22. Santana Featuring Michelle Branch-The Game Of Love    (down 4 positions)      buy it!
    After achieving incredible success, with a big assist from Matchbox 20's Rob Thomas, on the Supernatural CD by targeting baby boomers, Carlos Santana aimed for an even younger audience by teaming up with teen favorite Michelle Branch. Neither the song nor Branch's vocal is particularly exciting but, coming on the heels of her weepy hit Goodbye To You, it's nice to hear Branch loosen up a little. Branch again is likably sweet and unassuming, especially when she doesn't quite reach the high notes. Game Of Love, from Santana's Shaman CD, has a pretty dopey lyric. Branch cries for a guy who don't "come around no more", asks him to "use me" and "control me" and consoles herself with the thought that "it's all in the game of love." Fortunately, Game Of Love's music is so relaxed that Branch's angst barely registers. The innocuous "little bit of this", "little bit of that" hook is the most memorable line. Santana's comeback music isn't great but his ability to blend contemporary sounds with the dense but easy music he's been playing with his band for more than 35 years is impressive. Game Of Love's steady percussion flow isn't that different from Oye Como Va's. Game Of Love is very lightweight but its hand claps and horns give it a rich, buoyant feel. The guitar playing is quite remarkable. It's distinctively Santana's and impressively proficient but it never sounds like showing off. Santana seems like he's just trying to fit in with and accentuate Game Of Love's sunny mood even towards the end when he throws out a very good and seemingly effortless solo.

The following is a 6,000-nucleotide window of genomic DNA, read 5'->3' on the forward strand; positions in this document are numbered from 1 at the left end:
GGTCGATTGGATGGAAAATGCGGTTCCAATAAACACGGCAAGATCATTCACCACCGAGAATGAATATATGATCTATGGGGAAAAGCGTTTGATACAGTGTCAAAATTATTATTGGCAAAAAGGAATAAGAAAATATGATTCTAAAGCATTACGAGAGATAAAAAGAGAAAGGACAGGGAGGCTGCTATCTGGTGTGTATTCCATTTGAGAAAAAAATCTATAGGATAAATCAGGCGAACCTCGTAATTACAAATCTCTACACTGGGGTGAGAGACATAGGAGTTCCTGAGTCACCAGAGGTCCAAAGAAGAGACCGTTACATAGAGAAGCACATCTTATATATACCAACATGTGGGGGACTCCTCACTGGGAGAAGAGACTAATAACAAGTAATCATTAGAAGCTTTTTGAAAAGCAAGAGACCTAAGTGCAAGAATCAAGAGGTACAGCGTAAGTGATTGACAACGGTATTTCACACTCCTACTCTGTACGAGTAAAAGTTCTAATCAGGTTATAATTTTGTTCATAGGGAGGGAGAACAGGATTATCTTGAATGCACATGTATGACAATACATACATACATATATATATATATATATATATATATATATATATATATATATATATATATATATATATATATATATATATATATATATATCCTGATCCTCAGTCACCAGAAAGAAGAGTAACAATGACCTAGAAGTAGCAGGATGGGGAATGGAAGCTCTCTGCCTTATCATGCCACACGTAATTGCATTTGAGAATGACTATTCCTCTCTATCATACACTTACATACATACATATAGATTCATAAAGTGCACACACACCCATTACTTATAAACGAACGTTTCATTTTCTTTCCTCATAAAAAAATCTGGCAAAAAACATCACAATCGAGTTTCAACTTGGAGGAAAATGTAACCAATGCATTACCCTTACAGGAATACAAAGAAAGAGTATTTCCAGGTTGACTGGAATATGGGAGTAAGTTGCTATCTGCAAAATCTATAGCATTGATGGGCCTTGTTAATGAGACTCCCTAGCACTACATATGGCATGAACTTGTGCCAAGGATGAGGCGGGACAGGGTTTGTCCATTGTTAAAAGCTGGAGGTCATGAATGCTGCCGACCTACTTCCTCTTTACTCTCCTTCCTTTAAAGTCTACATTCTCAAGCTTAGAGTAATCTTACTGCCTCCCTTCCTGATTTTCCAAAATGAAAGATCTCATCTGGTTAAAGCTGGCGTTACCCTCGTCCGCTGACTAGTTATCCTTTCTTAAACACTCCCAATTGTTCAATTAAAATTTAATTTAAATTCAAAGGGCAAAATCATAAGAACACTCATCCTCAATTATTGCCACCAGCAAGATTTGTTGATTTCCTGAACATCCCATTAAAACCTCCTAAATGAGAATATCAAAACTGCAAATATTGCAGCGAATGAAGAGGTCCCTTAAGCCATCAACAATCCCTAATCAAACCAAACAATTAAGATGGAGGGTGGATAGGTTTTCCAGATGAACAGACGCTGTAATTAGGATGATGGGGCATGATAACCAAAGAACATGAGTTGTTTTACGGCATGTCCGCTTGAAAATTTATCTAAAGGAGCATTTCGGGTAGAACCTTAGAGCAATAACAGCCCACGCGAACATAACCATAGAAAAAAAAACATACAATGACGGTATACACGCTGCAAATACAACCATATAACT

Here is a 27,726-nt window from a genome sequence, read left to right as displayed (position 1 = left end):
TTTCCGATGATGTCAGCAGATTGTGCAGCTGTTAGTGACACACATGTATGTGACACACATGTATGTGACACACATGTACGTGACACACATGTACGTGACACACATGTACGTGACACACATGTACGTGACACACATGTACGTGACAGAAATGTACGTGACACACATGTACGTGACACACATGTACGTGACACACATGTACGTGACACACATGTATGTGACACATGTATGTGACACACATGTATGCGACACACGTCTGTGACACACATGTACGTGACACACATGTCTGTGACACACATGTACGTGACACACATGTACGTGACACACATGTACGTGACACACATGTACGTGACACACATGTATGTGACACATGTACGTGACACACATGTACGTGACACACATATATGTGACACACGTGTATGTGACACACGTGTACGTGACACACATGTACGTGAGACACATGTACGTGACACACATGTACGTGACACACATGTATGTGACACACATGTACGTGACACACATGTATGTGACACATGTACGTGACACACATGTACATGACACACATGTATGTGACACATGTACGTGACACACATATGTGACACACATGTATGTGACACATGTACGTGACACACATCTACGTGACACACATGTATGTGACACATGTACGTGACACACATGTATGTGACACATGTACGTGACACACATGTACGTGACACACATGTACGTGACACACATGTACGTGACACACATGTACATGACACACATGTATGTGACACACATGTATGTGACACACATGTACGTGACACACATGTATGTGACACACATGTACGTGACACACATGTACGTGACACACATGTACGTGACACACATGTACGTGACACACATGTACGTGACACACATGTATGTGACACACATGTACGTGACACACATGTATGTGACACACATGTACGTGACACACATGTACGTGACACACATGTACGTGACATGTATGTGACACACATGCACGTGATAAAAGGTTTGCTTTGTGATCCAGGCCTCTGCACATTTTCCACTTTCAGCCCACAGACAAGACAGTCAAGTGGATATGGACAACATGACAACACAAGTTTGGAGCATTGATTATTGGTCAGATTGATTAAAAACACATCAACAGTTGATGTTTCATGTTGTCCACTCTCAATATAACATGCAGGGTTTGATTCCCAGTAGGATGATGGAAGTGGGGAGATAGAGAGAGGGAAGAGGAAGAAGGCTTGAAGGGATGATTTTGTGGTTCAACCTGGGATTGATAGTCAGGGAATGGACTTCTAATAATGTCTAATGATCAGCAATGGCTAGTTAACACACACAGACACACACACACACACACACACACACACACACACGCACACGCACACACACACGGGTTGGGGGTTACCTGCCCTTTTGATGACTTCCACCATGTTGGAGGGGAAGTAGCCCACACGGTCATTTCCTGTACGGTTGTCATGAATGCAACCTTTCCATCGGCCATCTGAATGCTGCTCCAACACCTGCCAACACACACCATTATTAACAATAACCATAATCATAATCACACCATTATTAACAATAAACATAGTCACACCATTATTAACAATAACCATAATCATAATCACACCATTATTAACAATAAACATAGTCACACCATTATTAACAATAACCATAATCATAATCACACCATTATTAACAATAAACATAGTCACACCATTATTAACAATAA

23. Disturbed-Remember    (up 3 positions)      buy it!
    Remember is the second chart hit from Disturbed's Believe CD. Remember is another piece of trash from the Chicago based band led by troubled singer David Draiman. Disturbed apparently weren't satisfied selling millions of their angry, edgy, threatening Sickness CD. Believe preserves Distubed's attacking, nasty sound but it also seems made with one eye to the market. Remember has a slightly calmer, commercial sound than the band's previous hits. Disturbed's attempt at mainstream rock success makes them seem lamer than ever. On Remember, Draiman again tells about his excruciating inner sickness. Draiman apparently had suppressed "pain I felt so long ago." He is no longer able to ignore the pain but he tries to hide it behind a mask. For a guy who comes on like such a tough guy, Draiman is quite a whiner.